In Act 1, Scene 1 of The Merchant of Venice, what is the importance of the ships and the setting of Venice?I want to know how these create impact and why Shakespeare used these techniques. Quote...

In Act 1, Scene 1 of The Merchant of Venice, what is the importance of the ships and the setting of Venice?

I want to know how these create impact and why Shakespeare used these techniques. Quote analysis would be helpful.

Asked on by wiseowl0

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Doug Stuva | High School Teacher | (Level 1) Educator Emeritus

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What's important about the setting of Venice and ships in the opening scene of Shakespeare's The Merchant of Venice is that they set up the characterization of the characters and the plot of the drama.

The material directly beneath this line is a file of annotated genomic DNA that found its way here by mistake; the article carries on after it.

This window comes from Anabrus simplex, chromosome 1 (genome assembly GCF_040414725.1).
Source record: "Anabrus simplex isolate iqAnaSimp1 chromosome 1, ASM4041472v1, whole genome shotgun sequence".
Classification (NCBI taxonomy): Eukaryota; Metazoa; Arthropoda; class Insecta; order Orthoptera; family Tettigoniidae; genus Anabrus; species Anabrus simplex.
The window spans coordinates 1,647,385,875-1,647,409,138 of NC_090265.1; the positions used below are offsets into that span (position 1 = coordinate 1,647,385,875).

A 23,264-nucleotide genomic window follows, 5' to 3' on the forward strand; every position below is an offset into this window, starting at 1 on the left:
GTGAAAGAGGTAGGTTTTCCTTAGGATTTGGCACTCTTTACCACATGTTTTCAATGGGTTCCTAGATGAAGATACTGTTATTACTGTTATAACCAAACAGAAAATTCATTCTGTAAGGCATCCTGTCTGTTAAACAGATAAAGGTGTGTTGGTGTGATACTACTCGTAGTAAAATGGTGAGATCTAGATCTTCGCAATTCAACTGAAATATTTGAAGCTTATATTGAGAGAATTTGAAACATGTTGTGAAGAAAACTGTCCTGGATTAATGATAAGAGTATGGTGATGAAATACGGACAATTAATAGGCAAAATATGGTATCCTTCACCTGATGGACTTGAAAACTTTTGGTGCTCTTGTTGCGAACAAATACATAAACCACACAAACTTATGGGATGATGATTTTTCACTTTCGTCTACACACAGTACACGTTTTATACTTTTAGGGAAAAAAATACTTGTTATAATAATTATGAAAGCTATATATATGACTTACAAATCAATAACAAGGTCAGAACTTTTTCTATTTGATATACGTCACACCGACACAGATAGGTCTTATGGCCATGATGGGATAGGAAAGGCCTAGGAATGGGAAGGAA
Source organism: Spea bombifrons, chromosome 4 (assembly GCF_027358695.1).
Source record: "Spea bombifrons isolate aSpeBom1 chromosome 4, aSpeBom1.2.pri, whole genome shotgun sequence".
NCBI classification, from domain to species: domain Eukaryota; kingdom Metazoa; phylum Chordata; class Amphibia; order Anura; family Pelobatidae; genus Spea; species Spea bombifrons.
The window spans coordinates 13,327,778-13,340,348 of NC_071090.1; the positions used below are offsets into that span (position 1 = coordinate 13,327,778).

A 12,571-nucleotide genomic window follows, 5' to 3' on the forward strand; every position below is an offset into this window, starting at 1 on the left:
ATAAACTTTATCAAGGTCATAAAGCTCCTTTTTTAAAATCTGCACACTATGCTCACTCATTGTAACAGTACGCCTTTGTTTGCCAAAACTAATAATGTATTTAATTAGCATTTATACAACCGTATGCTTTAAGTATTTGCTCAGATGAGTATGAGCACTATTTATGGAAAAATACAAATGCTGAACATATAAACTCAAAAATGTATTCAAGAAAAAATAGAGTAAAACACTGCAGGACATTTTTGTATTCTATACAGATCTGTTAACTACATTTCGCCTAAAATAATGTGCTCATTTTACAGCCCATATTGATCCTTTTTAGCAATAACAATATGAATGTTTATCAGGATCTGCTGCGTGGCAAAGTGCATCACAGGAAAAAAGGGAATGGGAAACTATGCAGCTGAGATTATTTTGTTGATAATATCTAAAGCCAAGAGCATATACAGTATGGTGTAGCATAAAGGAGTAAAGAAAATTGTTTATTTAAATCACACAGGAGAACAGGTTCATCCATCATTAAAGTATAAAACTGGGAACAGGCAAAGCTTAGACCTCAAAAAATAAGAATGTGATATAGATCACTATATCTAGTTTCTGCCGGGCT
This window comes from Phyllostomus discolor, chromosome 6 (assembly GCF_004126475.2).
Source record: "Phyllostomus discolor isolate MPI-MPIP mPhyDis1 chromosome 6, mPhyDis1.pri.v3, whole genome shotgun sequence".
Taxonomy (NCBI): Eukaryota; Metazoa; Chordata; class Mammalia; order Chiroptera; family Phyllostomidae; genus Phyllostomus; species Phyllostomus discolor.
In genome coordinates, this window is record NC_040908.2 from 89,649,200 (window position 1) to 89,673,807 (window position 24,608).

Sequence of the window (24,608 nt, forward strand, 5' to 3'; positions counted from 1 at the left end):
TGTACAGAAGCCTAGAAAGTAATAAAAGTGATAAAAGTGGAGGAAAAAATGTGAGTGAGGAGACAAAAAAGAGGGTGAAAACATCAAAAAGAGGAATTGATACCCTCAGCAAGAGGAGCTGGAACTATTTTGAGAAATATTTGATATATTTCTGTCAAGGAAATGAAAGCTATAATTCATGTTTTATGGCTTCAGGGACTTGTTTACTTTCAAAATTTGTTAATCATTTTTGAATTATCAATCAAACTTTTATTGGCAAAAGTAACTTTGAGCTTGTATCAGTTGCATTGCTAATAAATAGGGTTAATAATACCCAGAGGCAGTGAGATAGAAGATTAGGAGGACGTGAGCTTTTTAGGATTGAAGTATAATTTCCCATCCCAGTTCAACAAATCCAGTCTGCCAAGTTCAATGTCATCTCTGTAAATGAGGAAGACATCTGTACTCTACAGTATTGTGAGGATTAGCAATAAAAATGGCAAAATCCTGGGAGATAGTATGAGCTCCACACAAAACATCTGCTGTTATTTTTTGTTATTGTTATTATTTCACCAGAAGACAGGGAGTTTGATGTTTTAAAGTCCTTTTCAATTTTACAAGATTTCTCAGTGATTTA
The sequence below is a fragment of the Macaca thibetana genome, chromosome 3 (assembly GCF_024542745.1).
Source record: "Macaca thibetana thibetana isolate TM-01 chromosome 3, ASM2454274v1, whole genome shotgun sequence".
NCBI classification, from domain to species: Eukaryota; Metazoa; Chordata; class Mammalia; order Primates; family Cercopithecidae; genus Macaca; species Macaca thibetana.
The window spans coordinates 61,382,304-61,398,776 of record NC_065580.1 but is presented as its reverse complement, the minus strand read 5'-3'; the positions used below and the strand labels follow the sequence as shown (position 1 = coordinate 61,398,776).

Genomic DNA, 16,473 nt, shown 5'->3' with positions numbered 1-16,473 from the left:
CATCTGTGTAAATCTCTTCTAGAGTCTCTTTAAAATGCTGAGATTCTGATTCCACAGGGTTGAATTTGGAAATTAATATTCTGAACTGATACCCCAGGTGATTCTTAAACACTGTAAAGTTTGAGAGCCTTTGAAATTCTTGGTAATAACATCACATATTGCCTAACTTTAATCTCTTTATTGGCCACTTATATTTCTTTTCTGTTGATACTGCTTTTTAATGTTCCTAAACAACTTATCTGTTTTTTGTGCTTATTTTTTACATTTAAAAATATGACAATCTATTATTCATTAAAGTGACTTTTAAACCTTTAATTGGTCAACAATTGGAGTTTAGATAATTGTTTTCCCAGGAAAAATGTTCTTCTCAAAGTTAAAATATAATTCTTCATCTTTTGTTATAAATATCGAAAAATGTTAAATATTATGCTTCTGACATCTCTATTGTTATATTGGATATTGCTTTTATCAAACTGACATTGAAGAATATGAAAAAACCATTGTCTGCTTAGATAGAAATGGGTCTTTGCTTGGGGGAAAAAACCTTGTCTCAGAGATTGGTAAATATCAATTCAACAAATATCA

Antonio's livelihood is trade.  This involves ships and the city of Venice, which is known for its trade and shipping.  His wealth is tied up in ships at sea.  His money is not liquid, as we would say today, he cannot get at it if he should need it.

This situation helps to characterize him when Bassanio needs financial help to pursue the women he longs for.  Antonio is in a position of risk, yet he does not hesitate to allow his friend to borrow money on his own credit.  This puts him at terrible risk, and the venture Bassanio wants to borrow money for is not even a money-making venture.  Antonio has nothing to gain.  Yet he immediately and willingly allows Bassanio to use his name to borrow. 

The situation fuels the plot of the play, then, when Antonio's ships don't arrive safely as anticipated.  It is Bassanio's need and Antonio's willingness to fulfill that need that create the situation and the conflict of the play. 

The quotes are easily found, and the scene is not particularly long.  Just look for quotes that indicate Antonio is at risk and waiting for his "ships to come in," so to speak, and look for the part of the scene during which Antonio agrees to help Bassanio. 

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